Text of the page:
Hey! Alexis here, Technical Artist at Imaginary Spaces.

Working through various projects of mine, I find myself time and time again wondering if things could be done differently if the game engine tool palette was a little more ergonomic. Over time, I have thus taken the habit to cook up various tool ideas that occur to me, from a seed-based foliage tool to an automatic greebler.

As with many other of my experiments, this small project started from a core design philosophy of mine: the mouse and keyboard aren’t really the best tools to express heartfelt, visceral artistic ideas and as digital creators, we often revert to our own bodies to act out our ideas. Who hasn’t grimaced at a nearby mirror as a reference for an illustration, gesticulated to other team members to describe the pace and gait of a certain character or (and this is where this project comes in) wiggled around our fingers to explain how a tuft of smoke should behave?

It so happened that we had a Leap Motion hand tracker gathering dust in a box somewhere around the office. I decided to spend about a day to see how far I could get, using it to author particle systems from recorded hand motion data. It obviously wouldn't do all the work - but if it worked it would save that tedious first iteration that we all hate.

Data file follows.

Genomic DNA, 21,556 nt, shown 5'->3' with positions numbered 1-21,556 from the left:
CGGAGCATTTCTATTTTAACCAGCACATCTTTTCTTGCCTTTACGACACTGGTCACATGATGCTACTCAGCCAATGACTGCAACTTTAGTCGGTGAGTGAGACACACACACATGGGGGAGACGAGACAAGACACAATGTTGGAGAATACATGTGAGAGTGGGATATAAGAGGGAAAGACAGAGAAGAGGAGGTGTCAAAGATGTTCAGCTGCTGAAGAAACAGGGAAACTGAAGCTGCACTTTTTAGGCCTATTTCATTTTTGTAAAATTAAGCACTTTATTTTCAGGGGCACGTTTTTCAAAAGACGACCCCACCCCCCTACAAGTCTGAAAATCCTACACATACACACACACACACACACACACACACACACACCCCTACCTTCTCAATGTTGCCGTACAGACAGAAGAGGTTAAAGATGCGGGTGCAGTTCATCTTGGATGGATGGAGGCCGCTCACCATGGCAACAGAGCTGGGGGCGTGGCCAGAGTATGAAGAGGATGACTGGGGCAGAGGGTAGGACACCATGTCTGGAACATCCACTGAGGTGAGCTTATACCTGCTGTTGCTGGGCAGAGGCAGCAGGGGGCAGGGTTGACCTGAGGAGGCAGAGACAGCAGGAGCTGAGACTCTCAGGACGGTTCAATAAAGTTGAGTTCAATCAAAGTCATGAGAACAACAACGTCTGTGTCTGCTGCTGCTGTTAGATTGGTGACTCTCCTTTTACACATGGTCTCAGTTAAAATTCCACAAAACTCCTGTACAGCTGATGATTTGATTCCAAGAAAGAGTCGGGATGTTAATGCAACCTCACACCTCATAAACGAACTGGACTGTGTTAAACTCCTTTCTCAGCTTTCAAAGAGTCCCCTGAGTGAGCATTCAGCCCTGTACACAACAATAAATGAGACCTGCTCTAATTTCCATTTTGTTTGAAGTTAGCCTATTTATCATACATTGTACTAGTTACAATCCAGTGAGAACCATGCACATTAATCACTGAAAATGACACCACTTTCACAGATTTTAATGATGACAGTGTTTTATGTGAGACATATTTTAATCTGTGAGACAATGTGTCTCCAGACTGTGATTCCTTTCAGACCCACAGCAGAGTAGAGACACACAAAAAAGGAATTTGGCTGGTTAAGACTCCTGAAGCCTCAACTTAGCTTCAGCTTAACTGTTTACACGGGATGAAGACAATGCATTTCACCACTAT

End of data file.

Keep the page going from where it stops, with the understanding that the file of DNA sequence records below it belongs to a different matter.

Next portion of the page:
How it basically works is that it tracks and records the tips of your fingers as position vectors and then uses that data to infer stuff like hand velocity - then that data gets sent into the various Unity particle system modules. You can wiggle your fingers to modulate noise, open and close your hand to adjust the size of the particles and (obviously) mocap complex movement data. Interestingly enough it doesn’t really require a Leap Motion, just two or more Transforms that can be tracked in space  - You could probably set it up to work with VR motion controllers or simulated rigidbodies in your scene!

After installing the drivers on my new machine and fighting with the  Leap Motion Unity integration a little bit, I managed to get it to work. It records at runtime but then stores the recorded data in a prefab, that way you can have the data survive closing playmode afterwards. Working on an actual recorder was pretty fun - It’s kind of interesting how in the end you can basically mocap complex shapes into existence that obviously weren’t intended to be built with the particle system curve editors.

If (or when) I come back to it, I’ll try either building it in Unreal, make it support the HDRP VFX Graph or work with the Oculus Quest Hand Tracking (if that makes it to the Rift S)!

Happy hand-waving! You can find more info, the full project and more documentation on the Github repository.

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